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The time taken to show new renters your rig

SoCalRving1981
Day-tripper II

On average, about how much time should we allot for showing renters how to operate and drive a rig?

2 ACCEPTED SOLUTIONS

VagabondKaren
Weekend warrior II

Depending on the size of your rig and how many people there are, how experienced they are, etc, you can easily allot 45 minutes to an hour and a half. 

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I totally agree with @VagabondKaren. We always allot about two and a half hours of time, total (including set-up and time for unexpected situations), with one hour of that being walk-through, but when we have experienced renters, we can easily shave 20 minutes or so off of that. We've found that even experienced RVers still want to walk through basics because not every rig is the same, so it's never a quick in and out experience.

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6 REPLIES 6

VagabondKaren
Weekend warrior II

Depending on the size of your rig and how many people there are, how experienced they are, etc, you can easily allot 45 minutes to an hour and a half. 

I totally agree with @VagabondKaren. We always allot about two and a half hours of time, total (including set-up and time for unexpected situations), with one hour of that being walk-through, but when we have experienced renters, we can easily shave 20 minutes or so off of that. We've found that even experienced RVers still want to walk through basics because not every rig is the same, so it's never a quick in and out experience.

SoCalRving1981
Day-tripper II

Do you have a youtube channel or link/QR renters can access for trailer information?  I thought I saw a product on here for something like that.  We are creating a handbook with pictures. 

I created a binder with all of the info I knew from personal experience with our RV and the extra stuff we found out via customer usage. I also looked up how-to videos and consulted my user guide for the stuff that our own use and customers hadn't found yet. Once I put all of that together in the binder, I still left the pages un-laminated until I felt like we had a solid foundation.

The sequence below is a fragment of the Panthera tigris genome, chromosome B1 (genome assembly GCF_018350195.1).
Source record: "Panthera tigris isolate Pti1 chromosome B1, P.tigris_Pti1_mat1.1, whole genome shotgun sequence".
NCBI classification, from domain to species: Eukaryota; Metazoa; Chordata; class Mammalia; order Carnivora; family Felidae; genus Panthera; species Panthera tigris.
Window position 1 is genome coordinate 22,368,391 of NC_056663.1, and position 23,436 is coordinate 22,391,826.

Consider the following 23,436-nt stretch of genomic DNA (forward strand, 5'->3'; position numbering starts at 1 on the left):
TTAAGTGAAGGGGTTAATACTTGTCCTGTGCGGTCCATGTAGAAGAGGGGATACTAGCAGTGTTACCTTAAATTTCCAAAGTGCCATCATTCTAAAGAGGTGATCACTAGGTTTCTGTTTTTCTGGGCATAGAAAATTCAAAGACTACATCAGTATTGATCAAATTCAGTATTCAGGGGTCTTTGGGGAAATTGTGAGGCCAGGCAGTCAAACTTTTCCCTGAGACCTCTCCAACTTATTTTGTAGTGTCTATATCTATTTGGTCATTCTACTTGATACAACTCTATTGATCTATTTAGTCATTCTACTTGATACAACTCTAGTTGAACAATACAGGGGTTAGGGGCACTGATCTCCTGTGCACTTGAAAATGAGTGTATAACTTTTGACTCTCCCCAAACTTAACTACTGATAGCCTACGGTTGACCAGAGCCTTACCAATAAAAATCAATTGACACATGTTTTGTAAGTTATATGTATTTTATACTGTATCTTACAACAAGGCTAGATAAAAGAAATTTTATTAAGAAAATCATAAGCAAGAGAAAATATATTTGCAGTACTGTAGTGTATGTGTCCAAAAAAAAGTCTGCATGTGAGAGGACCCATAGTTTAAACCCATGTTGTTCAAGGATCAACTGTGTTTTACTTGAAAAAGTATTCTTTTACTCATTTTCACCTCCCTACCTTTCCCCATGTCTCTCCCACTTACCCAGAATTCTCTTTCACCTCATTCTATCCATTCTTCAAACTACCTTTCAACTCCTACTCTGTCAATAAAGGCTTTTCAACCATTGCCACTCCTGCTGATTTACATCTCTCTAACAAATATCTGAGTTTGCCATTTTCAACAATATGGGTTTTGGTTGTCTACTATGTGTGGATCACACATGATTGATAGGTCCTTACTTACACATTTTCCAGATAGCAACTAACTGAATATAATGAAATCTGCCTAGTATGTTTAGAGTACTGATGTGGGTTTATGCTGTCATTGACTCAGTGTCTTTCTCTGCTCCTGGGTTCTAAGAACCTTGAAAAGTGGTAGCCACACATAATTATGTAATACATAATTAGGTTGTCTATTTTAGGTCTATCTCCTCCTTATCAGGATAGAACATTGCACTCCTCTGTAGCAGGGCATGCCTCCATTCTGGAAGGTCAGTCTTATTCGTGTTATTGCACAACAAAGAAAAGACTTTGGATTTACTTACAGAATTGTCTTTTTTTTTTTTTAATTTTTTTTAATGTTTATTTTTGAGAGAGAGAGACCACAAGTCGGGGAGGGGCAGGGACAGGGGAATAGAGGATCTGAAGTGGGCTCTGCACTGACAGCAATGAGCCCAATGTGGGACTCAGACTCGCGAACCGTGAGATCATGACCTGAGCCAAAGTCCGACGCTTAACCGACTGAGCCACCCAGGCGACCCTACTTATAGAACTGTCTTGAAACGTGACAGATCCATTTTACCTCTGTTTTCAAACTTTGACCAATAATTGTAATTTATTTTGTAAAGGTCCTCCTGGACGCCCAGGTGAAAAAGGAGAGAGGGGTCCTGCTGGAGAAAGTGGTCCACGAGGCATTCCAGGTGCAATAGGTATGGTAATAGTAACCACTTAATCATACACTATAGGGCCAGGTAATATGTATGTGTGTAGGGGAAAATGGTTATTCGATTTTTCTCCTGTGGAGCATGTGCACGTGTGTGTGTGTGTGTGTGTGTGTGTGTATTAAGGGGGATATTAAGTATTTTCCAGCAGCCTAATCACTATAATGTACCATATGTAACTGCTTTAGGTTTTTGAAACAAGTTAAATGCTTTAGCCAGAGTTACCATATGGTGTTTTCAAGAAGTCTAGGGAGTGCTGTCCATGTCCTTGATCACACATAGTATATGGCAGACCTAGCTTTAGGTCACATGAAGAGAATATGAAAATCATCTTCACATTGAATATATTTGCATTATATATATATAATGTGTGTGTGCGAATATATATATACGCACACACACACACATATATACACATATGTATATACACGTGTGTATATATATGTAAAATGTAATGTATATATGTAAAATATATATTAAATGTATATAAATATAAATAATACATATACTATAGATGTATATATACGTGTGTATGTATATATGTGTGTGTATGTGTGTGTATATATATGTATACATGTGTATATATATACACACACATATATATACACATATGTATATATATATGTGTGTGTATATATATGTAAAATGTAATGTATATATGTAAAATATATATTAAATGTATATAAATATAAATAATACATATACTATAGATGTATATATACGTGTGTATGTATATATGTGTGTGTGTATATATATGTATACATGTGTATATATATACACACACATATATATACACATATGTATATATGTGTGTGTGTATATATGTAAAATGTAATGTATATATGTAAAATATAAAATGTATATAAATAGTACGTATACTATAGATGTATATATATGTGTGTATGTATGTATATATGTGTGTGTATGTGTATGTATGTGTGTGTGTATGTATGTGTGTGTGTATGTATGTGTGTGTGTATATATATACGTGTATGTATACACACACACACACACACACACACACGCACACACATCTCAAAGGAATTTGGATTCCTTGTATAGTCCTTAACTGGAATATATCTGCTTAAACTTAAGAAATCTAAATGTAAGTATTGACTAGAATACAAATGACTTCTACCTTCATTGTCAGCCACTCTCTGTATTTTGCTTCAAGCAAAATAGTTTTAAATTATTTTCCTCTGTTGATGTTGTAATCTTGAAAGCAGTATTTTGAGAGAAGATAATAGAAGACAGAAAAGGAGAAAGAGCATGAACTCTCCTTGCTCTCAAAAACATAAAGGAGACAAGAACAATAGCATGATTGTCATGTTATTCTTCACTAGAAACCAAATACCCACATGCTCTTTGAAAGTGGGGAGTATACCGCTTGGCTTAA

If we decide to rent for another season (meaning summer, specifically), then we're going to make a how-to/user guide video to post on YouTube for renters to access, but I'll always have the binder in our RV because half of our renters are out of cell/WiFi serviceable areas, and renters often forget that they can download videos before departure, so the binder is the best for those situations. 

Stanbenson1
Day-tripper

After my first rental I created a shortened version of the vehicle manual and listed the important things, Like how to start the furnace and key things to remember like do not attempt to run the AC and Microwave at the same time, you won't hurt anything but you will have to reset the breaker.  It is only three pages long.  I wrote it in the order that they will use all of the accessories.

jim_hofer
Weekend warrior

Hosts renting just one RV may have the time resources to invest over two hours for Guest orientations.  For my business, however, I simply cannot afford that much time.  The question for me was, how do I fully equip my Guests for a safe, fun, successful trip while managing time demands.

I opted to produce how-to videos covering a majority of the topics addressed during a Guest's send-off orientation.  These are posted on YouTube and are forwarded to my Guest before their departure date.  I follow up by email, text, phone to make sure they have viewed the materials and also to ask them what questions they have after viewing the videos.  This can help motivate them to watch the videos, if they have not already done so.  

At the orientation, I have a list of the things that were discussed in the videos.  I mention those and check them off as I am talking about them.  I then get into the hands-on instruction on starting the RV up, driving, backing up, spotters, etc.  All of that can be done in 30 minutes or so if I stay focused.  

Some RV videos that can help shorten the on-site orientation time are:

  • Offshore generator startup
  • Steps on operating A/C while on gen power
  • Safety equipment
  • Seat belt location and requirement
  • Exterior storage and related equipment for set up (water hoses, 30/50amp power cords, pressure regulator)
  • How to empty the holding tanks. 
  • Where to check Propane fuel levels.  Show location of nearby locations to refill RV Propane tanks.
  • Common accidents, fueling station concrete posts, low bridges, low awnings at gas stations or hotels or otherwise
  • Operating the fridge/freezer on gas/electric/or 12 volt as applicable.

You can also do a search on YouTube for topics like "how to empty RV holding tanks.  You can copy and paste links to those videos if you do not want to take the time to produce videos yourself.  

If your objective is to offset payments on your RV and you are sending it out a handful of times each season, then the prep work on videos may not be justified.  If however, you find you are renting that camper or RV more and more and perhaps you've looked into adding additional rigs, well then, that's going to be a good time to reassess how you operate.  Wish you the best!

See you out there,  Camper Jim